The adverse effect that might occur after NSAID consumption for the gastric adverse effects is preventing the creation of prostaglandin that protects the gastric mucosa. The renal adverse effect such as in a patient with renal dysfunction, prostaglandins play a greater role and can be the source of problems when reduced via NSAIDs. Complications that can occur due to this are acute renal dysfunction, fluid and electrolyte disorders, renal papillary necrosis, and nephrotic syndrome/interstitial nephritis, and cardiovascular adverse effects such as myocardial infark, thromboembolic events, and atrial fibrillation. The hepatic adverse effect such as NSAID-associated risk of hepatotoxicity.323334

Cyclooxygenase-2 selective inhibitors

COX-2 inhibitors selectively inhibit the cyclooxygenase-2 enzyme, which mediates central and peripheral sensitization. A primary advantage of selective COX-2 inhibition is a decreased risk of bleeding and gastric ulceration. Bleeding risk is a special concern in the setting of prophylactic anticoagulation for venous thromboembolism prevention after TJA. In one study, perioperative celecoxib use significantly improved resting pain scores at 48 and 72 h postoperatively, opioid consumption was less, and active range of motion was improved in the first 3 days after total knee arthroplasty without increasing the risk of bleeding. a more recent double-blinded RCT of 107 patients undergoing TKA with 200 mg celecoxib twice daily for 6 weeks showed a significant reduction of postoperative opioid consumption, diminished VAS scores at 3, 6, and 12 weeks, improved Knee Society Scores at 3 and 6 weeks, and increased knee flexion at 1 year.2026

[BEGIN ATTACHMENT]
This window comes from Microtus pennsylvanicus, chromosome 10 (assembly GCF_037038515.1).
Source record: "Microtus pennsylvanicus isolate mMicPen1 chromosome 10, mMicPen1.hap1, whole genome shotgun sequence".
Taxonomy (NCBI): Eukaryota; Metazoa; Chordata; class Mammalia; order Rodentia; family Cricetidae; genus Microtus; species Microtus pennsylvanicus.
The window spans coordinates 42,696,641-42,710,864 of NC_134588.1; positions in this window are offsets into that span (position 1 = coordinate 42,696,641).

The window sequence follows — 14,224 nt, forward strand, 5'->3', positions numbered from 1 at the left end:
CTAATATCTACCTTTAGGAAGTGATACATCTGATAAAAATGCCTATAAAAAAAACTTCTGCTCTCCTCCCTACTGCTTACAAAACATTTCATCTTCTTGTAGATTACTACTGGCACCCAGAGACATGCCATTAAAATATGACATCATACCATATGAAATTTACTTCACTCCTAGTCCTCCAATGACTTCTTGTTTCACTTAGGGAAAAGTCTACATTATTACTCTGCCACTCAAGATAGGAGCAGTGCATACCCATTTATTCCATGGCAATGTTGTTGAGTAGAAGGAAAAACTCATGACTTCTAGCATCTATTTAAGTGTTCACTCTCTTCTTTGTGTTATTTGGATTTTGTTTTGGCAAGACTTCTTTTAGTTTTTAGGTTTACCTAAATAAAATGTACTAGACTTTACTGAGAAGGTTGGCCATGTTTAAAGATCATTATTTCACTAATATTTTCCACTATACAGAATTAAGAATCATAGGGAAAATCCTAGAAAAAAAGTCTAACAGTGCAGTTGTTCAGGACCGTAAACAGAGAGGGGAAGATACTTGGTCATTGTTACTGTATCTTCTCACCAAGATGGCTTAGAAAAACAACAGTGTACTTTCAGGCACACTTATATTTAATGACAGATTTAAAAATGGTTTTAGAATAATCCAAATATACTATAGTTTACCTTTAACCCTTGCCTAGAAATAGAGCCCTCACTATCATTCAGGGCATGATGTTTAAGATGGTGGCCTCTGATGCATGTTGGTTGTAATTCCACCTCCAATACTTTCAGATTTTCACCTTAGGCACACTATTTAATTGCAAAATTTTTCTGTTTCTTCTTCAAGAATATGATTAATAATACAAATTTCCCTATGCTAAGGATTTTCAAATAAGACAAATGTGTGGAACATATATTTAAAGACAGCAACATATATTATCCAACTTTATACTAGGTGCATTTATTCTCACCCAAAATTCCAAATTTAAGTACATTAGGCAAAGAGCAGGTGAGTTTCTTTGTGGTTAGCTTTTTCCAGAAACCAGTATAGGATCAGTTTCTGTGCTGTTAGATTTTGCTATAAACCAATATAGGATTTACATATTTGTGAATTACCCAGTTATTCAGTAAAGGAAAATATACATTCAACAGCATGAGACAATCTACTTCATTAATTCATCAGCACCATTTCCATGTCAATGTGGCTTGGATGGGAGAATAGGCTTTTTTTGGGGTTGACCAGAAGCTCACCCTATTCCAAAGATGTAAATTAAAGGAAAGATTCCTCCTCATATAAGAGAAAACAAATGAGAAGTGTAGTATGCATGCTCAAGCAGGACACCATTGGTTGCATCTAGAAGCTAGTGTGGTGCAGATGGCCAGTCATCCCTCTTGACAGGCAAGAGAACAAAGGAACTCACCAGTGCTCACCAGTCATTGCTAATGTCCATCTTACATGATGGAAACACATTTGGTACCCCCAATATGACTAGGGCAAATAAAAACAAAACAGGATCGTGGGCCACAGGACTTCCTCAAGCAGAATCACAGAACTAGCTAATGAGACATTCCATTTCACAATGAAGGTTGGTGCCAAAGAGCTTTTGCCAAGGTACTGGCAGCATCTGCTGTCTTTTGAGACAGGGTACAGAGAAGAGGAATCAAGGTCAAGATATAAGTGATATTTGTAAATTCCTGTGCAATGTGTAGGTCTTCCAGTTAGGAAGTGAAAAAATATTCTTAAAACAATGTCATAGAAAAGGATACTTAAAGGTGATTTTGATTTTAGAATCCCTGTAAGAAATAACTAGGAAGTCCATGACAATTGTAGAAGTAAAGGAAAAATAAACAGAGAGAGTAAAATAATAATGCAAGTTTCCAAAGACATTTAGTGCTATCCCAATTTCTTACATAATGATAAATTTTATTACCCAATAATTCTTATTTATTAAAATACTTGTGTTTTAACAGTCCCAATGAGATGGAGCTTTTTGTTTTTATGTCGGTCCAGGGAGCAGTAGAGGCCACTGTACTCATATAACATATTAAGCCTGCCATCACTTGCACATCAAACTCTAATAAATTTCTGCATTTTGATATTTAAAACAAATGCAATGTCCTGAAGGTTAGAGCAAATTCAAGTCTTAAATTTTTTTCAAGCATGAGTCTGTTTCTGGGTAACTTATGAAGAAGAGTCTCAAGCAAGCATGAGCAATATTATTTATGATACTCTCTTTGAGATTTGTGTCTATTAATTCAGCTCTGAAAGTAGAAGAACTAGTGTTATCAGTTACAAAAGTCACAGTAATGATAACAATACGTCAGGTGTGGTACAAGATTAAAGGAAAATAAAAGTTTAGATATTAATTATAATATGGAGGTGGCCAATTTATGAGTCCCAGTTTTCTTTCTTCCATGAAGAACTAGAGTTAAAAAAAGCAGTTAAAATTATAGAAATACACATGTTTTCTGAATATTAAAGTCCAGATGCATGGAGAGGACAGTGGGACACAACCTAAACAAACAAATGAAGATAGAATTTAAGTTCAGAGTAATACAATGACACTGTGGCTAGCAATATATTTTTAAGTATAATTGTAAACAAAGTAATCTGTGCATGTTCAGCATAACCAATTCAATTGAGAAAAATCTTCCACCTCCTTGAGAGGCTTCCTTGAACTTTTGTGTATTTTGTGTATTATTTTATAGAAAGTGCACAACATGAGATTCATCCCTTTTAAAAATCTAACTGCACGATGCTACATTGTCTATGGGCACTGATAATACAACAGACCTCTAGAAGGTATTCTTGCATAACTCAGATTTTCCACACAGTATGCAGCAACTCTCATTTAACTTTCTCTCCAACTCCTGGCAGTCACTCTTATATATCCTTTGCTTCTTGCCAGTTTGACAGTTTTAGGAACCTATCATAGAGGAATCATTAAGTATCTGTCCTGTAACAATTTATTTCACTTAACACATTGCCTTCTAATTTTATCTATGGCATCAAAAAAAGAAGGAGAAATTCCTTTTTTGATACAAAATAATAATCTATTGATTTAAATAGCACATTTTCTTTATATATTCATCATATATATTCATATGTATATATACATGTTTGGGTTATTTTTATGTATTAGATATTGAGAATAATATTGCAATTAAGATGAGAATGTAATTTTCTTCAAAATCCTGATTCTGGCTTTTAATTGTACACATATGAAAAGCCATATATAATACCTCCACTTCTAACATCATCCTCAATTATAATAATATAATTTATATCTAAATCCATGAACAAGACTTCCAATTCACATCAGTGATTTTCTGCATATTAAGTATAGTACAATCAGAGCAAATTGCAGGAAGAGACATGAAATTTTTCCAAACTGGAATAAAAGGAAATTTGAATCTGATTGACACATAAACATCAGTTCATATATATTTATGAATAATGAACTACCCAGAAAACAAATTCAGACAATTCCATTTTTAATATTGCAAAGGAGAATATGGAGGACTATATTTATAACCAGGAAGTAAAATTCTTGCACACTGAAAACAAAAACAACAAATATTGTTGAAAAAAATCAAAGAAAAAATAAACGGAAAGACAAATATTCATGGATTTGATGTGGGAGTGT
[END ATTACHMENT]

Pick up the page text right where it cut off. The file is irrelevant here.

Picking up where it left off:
The adverse effects of COX-2 inhibitor to the gastrointestinal are mild irritation, bleeding, and perforation. Not indicated to patients who have had a history of peptic ulcer disease, and also on steroids or blood thinners. Cardiovascular effects such as myocardial infarction (MI), cardiovascular-related mortality, and stroke. Renal effects such as vasoconstriction at the afferent arteriole level of the kidney.353637

Opioids analgesia

The explanations about opioid drugs as analgesic agents to treat postsurgical pain after TJA are published in 448 journals that were found in several search engines. About 6 latest journals are used in this article to explain the usage, mechanism of action, and an indication of opioid and nonopioid drugs to treat postsurgical pain after TJA. Opioids are drugs that interact with specific receptors in the central nervous system to relieve pain. Detailed mechanism were described in Figure 4 and 5. Beyond their direct mechanism of action to control pain, opioids are also known to activate the reward pathway by producing a euphoric sensation that helps patients overcome pain. This euphoric sensation is addictive.20

F4
Figure 4:
Neurons are identified by the main neurotransmitters that they release. Cellularly, MOR agonists increase Ca2+ influx and improve K+ current to decrease excitability and transmitter release at the designated locations. As a result, opiate-induced inhibition in the NAc or VTA on GABAergic interneurons reduces GABA-mediated inhibition and increases outflow from the ventral pallidum (VP), which appears to be correlated with a positive reinforcing state (enhanced reward).12 NAc: N. Accumbens, VTA: Ventral tegmental area. MOR: Micro opioid receptor, GABA: Gamma aminobutyric acid